Published September 29, 2020
In the fall of 1918, Europe was wiped out by the Spanish flu pandemic. It claimed over 20 million lives, including the lives of Austrian figurative painter Egon Schiele and his wife. Egon Schiele, born in 1890, was a great innovator of contemporary figure painting. Throughout his childhood, Schiele was seen as an outsider who always seemed to be lost inside himself. He grew up around the railway and locomotives which made him a train geek. He would spend many hours drawing them. His early interest in sketching and drawing trains would later on fully develop into a very particular style now used by many others.
Schiele is known for his erotic, stark, raw, and deeply emotional portraits of women, men, and on many occassions, using himself as the subject. He often applied color sparingly which made his works remarkable along with his characteristic sinuous black lines against a sombre palette. His usage of color, however, is rendered in cool and earthy tones, signifying the vitality and life of many of his paintings.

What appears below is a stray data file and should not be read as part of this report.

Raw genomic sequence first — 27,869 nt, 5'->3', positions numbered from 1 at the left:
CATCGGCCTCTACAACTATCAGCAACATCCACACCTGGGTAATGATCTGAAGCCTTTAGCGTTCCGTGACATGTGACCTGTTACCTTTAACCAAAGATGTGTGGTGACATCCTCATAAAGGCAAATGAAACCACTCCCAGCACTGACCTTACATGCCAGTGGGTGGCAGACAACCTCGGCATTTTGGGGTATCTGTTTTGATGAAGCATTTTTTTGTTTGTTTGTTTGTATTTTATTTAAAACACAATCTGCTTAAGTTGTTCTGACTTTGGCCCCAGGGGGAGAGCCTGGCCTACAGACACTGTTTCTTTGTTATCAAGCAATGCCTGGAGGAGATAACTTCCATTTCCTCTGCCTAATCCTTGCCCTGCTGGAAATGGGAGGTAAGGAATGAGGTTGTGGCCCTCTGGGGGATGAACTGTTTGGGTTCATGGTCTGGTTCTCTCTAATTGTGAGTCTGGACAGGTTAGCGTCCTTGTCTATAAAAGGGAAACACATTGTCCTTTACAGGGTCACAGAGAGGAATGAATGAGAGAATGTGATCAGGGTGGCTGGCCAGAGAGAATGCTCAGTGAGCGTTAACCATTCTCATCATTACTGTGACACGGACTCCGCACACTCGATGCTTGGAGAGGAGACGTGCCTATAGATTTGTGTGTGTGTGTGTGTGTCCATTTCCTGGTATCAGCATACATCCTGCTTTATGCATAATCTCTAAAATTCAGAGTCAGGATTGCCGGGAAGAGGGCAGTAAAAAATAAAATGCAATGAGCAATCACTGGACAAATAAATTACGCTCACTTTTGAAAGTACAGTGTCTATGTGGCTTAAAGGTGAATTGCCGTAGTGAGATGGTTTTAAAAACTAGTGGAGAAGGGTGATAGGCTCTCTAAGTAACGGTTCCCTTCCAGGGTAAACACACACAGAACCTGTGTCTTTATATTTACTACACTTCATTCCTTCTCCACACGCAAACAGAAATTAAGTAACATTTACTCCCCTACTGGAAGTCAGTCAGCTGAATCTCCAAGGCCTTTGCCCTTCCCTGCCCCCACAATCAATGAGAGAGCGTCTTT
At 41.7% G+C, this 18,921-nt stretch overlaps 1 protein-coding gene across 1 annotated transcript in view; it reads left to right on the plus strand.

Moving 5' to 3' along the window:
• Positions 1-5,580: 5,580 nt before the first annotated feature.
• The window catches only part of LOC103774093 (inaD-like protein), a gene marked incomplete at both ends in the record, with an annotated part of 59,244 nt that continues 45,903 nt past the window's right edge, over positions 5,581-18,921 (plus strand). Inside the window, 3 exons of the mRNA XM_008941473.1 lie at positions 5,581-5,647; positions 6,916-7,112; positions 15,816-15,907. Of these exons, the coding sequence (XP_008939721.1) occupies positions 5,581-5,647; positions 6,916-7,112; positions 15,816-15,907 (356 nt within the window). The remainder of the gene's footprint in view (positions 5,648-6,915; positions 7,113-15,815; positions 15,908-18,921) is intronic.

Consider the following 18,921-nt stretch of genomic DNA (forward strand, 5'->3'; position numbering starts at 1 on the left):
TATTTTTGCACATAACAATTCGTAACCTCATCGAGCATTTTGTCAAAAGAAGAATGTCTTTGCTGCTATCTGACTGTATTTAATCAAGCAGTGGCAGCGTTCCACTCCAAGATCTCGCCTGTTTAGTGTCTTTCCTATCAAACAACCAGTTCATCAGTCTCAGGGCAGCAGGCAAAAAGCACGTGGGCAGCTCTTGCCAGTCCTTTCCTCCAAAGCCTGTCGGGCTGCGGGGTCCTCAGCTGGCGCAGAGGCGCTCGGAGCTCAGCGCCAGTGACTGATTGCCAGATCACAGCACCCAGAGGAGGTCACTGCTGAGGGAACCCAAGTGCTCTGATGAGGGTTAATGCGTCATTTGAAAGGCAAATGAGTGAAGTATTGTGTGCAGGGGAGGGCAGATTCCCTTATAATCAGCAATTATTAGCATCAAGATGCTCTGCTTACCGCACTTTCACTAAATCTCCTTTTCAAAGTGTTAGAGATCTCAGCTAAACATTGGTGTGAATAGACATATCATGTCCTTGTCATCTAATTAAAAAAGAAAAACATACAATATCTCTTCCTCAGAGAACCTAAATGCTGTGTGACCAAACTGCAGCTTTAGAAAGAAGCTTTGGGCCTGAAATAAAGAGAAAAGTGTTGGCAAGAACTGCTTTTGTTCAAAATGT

Schiele’s art is strikingly raw and direct. Whether they represented himself or others, his subjects are often nude with their bodies portrayed in various contorted poses. These bodies of landscapes evoked Gustav Klimt’s folkloric tone and flattened compositional space revealing the psychological state of his subjects rather than their physical traits. Schiele’s unique approach resulted in a deep well of subversive artworks that exposed his sitters, including himself, as angsty, emaciated, androgynous, and sexually experimental characters. However, these images go far beyond conventional eroticism as the subjects remind the viewer that we are all mortal, desperate, and starved for some form of love. Schiele was prolific, having executed over 3,000 drawings and 300 paintings, but his artistic career ended tragically when he caught the Spanish flu, dying at only 28 years old.